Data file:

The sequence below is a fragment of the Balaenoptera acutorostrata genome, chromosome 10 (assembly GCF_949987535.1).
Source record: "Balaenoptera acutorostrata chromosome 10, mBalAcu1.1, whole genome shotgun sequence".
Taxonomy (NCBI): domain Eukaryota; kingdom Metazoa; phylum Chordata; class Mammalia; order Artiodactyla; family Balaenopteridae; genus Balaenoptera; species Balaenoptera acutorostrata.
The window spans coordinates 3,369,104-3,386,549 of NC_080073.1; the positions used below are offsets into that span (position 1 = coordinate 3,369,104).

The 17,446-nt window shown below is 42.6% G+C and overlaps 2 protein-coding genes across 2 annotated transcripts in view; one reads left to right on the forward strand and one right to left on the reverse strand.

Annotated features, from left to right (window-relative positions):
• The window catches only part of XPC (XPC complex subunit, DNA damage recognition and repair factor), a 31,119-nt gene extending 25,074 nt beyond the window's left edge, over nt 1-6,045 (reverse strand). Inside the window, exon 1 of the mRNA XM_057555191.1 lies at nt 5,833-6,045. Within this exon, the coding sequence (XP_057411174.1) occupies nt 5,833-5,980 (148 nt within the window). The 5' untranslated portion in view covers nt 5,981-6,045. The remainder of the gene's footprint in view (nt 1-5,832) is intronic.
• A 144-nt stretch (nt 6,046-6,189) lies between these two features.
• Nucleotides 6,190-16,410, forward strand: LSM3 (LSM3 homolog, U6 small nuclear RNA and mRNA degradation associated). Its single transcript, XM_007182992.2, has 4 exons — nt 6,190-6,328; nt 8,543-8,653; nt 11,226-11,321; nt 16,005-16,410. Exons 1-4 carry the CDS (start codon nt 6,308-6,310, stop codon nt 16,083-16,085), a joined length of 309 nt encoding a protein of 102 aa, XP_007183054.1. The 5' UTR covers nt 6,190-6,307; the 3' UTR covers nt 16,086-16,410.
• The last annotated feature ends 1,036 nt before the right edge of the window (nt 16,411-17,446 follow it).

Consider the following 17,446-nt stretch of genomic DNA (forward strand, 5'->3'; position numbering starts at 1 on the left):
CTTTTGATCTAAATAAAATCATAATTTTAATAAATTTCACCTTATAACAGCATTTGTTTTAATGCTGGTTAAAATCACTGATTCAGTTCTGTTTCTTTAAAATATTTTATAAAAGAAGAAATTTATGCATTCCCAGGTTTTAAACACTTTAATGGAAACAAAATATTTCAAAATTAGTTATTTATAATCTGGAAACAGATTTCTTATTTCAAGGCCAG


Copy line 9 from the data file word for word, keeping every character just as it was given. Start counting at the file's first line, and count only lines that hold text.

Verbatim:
• Nucleotides 6,190-16,410, forward strand: LSM3 (LSM3 homolog, U6 small nuclear RNA and mRNA degradation associated). Its single transcript, XM_007182992.2, has 4 exons — nt 6,190-6,328; nt 8,543-8,653; nt 11,226-11,321; nt 16,005-16,410. Exons 1-4 carry the CDS (start codon nt 6,308-6,310, stop codon nt 16,083-16,085), a joined length of 309 nt encoding a protein of 102 aa, XP_007183054.1. The 5' UTR covers nt 6,190-6,307; the 3' UTR covers nt 16,086-16,410.